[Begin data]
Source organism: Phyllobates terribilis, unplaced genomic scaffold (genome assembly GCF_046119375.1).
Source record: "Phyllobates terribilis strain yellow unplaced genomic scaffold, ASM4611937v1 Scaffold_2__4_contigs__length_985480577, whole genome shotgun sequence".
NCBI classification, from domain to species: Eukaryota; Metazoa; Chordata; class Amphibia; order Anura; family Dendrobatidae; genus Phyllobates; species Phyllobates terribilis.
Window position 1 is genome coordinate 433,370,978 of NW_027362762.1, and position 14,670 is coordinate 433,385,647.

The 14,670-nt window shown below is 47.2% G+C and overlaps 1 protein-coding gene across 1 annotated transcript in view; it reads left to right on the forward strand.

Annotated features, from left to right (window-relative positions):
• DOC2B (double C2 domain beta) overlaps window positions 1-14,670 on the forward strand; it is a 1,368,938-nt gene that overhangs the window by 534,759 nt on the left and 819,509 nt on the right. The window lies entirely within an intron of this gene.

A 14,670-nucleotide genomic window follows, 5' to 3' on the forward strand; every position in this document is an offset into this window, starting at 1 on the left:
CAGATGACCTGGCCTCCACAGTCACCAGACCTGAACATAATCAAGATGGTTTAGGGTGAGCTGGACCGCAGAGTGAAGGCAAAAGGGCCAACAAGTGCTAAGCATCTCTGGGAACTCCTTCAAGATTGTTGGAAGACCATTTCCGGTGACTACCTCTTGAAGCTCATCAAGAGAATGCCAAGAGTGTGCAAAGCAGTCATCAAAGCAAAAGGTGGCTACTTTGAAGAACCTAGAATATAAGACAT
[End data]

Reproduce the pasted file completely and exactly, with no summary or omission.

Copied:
Source organism: Phyllobates terribilis, unplaced genomic scaffold (genome assembly GCF_046119375.1).
Source record: "Phyllobates terribilis strain yellow unplaced genomic scaffold, ASM4611937v1 Scaffold_2__4_contigs__length_985480577, whole genome shotgun sequence".
NCBI classification, from domain to species: Eukaryota; Metazoa; Chordata; class Amphibia; order Anura; family Dendrobatidae; genus Phyllobates; species Phyllobates terribilis.
Window position 1 is genome coordinate 433,370,978 of NW_027362762.1, and position 14,670 is coordinate 433,385,647.

The 14,670-nt window shown below is 47.2% G+C and overlaps 1 protein-coding gene across 1 annotated transcript in view; it reads left to right on the forward strand.

Annotated features, from left to right (window-relative positions):
• DOC2B (double C2 domain beta) overlaps window positions 1-14,670 on the forward strand; it is a 1,368,938-nt gene that overhangs the window by 534,759 nt on the left and 819,509 nt on the right. The window lies entirely within an intron of this gene.

A 14,670-nucleotide genomic window follows, 5' to 3' on the forward strand; every position in this document is an offset into this window, starting at 1 on the left:
CAGATGACCTGGCCTCCACAGTCACCAGACCTGAACATAATCAAGATGGTTTAGGGTGAGCTGGACCGCAGAGTGAAGGCAAAAGGGCCAACAAGTGCTAAGCATCTCTGGGAACTCCTTCAAGATTGTTGGAAGACCATTTCCGGTGACTACCTCTTGAAGCTCATCAAGAGAATGCCAAGAGTGTGCAAAGCAGTCATCAAAGCAAAAGGTGGCTACTTTGAAGAACCTAGAATATAAGACAT